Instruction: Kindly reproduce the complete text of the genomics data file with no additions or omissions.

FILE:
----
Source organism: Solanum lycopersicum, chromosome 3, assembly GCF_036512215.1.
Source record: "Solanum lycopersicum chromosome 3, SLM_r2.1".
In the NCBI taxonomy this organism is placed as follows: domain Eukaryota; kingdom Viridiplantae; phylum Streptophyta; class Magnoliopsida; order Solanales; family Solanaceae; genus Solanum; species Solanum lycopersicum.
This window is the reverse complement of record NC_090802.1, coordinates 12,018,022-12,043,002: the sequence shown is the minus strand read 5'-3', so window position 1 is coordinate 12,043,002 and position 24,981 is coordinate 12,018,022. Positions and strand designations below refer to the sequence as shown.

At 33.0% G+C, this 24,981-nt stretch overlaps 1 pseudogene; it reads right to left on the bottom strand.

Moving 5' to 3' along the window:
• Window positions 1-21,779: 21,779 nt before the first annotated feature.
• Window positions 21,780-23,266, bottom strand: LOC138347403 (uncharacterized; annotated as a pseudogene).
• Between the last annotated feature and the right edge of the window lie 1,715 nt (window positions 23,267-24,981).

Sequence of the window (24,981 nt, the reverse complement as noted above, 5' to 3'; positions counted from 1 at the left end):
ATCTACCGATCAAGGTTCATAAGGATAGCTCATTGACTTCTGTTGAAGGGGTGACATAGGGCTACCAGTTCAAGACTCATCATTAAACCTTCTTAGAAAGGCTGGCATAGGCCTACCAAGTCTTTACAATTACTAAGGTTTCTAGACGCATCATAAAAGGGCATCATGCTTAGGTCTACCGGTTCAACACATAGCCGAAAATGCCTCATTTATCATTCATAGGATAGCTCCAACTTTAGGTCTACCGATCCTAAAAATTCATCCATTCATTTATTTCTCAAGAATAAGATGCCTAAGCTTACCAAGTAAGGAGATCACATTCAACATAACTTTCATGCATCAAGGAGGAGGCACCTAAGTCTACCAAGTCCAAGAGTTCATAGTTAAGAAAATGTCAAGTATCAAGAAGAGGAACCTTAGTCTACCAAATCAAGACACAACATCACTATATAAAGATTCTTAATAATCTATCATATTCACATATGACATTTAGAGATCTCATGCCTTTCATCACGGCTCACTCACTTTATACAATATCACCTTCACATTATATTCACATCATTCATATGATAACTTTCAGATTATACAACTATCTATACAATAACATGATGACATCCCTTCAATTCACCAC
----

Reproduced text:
Source organism: Solanum lycopersicum, chromosome 3, assembly GCF_036512215.1.
Source record: "Solanum lycopersicum chromosome 3, SLM_r2.1".
In the NCBI taxonomy this organism is placed as follows: domain Eukaryota; kingdom Viridiplantae; phylum Streptophyta; class Magnoliopsida; order Solanales; family Solanaceae; genus Solanum; species Solanum lycopersicum.
This window is the reverse complement of record NC_090802.1, coordinates 12,018,022-12,043,002: the sequence shown is the minus strand read 5'-3', so window position 1 is coordinate 12,043,002 and position 24,981 is coordinate 12,018,022. Positions and strand designations below refer to the sequence as shown.

At 33.0% G+C, this 24,981-nt stretch overlaps 1 pseudogene; it reads right to left on the bottom strand.

Moving 5' to 3' along the window:
• Window positions 1-21,779: 21,779 nt before the first annotated feature.
• Window positions 21,780-23,266, bottom strand: LOC138347403 (uncharacterized; annotated as a pseudogene).
• Between the last annotated feature and the right edge of the window lie 1,715 nt (window positions 23,267-24,981).

Sequence of the window (24,981 nt, the reverse complement as noted above, 5' to 3'; positions counted from 1 at the left end):
ATCTACCGATCAAGGTTCATAAGGATAGCTCATTGACTTCTGTTGAAGGGGTGACATAGGGCTACCAGTTCAAGACTCATCATTAAACCTTCTTAGAAAGGCTGGCATAGGCCTACCAAGTCTTTACAATTACTAAGGTTTCTAGACGCATCATAAAAGGGCATCATGCTTAGGTCTACCGGTTCAACACATAGCCGAAAATGCCTCATTTATCATTCATAGGATAGCTCCAACTTTAGGTCTACCGATCCTAAAAATTCATCCATTCATTTATTTCTCAAGAATAAGATGCCTAAGCTTACCAAGTAAGGAGATCACATTCAACATAACTTTCATGCATCAAGGAGGAGGCACCTAAGTCTACCAAGTCCAAGAGTTCATAGTTAAGAAAATGTCAAGTATCAAGAAGAGGAACCTTAGTCTACCAAATCAAGACACAACATCACTATATAAAGATTCTTAATAATCTATCATATTCACATATGACATTTAGAGATCTCATGCCTTTCATCACGGCTCACTCACTTTATACAATATCACCTTCACATTATATTCACATCATTCATATGATAACTTTCAGATTATACAACTATCTATACAATAACATGATGACATCCCTTCAATTCACCAC